Materials and Methods Top

This retrospective study was conducted in the haemato-pathology unit of the pathology department at our institute after obtaining the institutional ethical clearance. The analysis was based on the examination of consecutive BM aspirates received for 3 years (2017–2019) with increased plasma cells. The BM records of all the cases were retrieved and the BM findings were re-analysed. The clinical details, biochemical profile, complete haemogram with peripheral smear and BM aspiration smears along with BM biopsy slides (wherever available) were reviewed and analysed.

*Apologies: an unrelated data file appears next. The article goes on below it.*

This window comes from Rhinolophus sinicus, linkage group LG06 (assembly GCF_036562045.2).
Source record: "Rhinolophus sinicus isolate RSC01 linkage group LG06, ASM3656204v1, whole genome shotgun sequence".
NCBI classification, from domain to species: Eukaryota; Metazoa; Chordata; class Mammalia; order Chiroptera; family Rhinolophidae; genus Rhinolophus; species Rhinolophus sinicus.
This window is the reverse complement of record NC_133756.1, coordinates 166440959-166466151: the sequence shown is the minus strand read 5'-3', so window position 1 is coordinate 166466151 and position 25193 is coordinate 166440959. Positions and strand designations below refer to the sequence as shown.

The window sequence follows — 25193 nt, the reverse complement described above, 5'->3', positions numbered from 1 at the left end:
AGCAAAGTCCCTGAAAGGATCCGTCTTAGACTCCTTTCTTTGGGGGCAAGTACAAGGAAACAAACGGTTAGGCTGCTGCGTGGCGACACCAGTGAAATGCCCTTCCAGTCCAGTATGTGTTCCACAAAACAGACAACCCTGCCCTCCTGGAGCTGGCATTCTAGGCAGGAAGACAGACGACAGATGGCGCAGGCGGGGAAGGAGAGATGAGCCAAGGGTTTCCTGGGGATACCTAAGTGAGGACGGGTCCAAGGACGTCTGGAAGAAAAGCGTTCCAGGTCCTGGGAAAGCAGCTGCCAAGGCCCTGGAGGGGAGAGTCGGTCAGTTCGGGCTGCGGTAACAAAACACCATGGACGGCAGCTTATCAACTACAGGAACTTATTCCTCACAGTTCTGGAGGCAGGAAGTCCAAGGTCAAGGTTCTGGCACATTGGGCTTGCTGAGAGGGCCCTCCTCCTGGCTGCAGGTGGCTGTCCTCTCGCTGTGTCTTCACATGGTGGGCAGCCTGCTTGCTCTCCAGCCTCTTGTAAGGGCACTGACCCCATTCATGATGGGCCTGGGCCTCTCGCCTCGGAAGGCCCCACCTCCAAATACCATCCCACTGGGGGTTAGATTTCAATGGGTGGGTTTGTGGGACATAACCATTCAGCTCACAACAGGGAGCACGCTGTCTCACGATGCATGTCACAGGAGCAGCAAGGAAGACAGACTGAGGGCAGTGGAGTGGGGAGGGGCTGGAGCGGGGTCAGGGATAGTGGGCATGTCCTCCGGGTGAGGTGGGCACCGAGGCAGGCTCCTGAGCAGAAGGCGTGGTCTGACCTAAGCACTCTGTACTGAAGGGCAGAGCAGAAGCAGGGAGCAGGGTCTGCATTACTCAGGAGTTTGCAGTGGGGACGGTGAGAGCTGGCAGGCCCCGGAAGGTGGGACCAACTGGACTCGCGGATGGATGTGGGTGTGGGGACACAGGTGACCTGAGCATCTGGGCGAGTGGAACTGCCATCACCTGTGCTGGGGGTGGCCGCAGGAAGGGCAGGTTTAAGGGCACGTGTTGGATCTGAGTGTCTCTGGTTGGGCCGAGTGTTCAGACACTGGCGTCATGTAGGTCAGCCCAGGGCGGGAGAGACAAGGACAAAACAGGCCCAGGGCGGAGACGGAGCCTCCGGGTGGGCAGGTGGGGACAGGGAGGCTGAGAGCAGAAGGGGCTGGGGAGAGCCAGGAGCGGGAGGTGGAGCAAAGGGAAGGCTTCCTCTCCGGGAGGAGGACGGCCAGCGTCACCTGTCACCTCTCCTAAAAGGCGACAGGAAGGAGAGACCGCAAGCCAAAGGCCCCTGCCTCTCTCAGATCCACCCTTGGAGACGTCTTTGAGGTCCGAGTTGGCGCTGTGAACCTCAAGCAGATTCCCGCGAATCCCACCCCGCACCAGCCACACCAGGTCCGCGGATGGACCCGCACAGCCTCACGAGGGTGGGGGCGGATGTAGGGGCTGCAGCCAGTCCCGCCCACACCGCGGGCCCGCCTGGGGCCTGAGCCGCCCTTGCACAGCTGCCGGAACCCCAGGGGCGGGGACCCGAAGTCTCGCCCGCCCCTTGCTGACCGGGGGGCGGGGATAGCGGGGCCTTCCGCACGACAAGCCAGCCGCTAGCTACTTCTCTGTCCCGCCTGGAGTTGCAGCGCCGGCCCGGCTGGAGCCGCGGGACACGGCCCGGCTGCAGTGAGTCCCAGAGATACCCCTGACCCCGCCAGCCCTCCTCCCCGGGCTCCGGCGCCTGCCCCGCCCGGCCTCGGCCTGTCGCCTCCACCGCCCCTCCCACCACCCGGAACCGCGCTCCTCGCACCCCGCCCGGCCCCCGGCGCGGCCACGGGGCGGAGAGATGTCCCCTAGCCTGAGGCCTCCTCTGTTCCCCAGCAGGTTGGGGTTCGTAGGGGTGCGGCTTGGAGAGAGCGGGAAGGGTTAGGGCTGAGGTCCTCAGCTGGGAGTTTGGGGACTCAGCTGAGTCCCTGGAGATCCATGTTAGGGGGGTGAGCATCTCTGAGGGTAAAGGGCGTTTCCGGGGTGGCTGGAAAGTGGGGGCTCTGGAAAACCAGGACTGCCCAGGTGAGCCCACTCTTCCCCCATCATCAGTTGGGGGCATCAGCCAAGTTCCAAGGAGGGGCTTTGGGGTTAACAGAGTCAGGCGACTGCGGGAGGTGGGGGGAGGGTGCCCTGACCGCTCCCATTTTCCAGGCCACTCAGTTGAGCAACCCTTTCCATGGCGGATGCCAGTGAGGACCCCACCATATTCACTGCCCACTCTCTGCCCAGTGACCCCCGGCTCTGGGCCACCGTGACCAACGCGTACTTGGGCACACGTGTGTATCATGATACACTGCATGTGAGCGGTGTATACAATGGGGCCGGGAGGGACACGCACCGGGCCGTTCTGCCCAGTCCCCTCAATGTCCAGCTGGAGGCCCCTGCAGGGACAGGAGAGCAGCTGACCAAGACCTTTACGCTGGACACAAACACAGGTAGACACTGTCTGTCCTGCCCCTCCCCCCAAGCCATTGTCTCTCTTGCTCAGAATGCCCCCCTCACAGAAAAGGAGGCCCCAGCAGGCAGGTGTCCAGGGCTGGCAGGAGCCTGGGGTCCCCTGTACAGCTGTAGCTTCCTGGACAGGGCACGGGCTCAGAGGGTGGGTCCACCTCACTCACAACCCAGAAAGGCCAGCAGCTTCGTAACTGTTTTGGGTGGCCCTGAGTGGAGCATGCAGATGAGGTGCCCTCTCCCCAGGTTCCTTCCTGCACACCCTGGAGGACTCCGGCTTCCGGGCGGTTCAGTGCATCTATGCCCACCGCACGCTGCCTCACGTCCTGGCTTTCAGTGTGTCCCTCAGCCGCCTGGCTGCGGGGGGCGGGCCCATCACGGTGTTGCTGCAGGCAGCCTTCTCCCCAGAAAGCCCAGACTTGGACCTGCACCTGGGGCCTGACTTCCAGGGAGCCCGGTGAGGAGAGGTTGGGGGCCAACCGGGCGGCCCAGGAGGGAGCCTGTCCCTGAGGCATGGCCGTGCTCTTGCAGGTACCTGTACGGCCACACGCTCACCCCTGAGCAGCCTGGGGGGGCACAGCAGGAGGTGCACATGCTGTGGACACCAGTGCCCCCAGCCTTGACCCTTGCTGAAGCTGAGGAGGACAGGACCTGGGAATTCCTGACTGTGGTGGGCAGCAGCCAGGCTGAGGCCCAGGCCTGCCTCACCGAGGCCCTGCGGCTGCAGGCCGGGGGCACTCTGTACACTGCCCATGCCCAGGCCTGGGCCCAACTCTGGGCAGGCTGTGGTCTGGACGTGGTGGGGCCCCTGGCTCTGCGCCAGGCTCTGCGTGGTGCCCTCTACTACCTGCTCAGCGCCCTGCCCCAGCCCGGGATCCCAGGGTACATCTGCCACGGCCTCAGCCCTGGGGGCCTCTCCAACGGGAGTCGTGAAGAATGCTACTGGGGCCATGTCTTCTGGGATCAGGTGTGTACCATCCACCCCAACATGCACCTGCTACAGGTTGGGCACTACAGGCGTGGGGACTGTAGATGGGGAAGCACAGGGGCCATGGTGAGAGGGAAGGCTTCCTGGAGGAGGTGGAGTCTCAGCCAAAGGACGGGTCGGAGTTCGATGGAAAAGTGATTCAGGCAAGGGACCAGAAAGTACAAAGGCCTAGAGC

The peripheral smears along with the BM aspiration and biopsy slides of all cases were re-examined. Cytopenia was defined as: Haemoglobin <10 g/dL, total leucocyte count <4000/μl and platelet count <1 × 103/μl. BM aspiration and trephine biopsy had been carried out as per the clinical indications. The BM procedure had been carried out by standard methods. All BM aspirate smears and trephine biopsies had been stained with Giemsa and haematoxylin and eosin, respectively. The BM aspirate smears with increased plasma cells were re-examined and the percentage of plasma cells was set by a differential count of 500 nucleated cells. More than 3.5% was taken as the cut-off, above which the plasma cells were considered increased.[3],[4] The corresponding BM biopsy was also examined, wherever available, for plasma cell distribution and associated findings.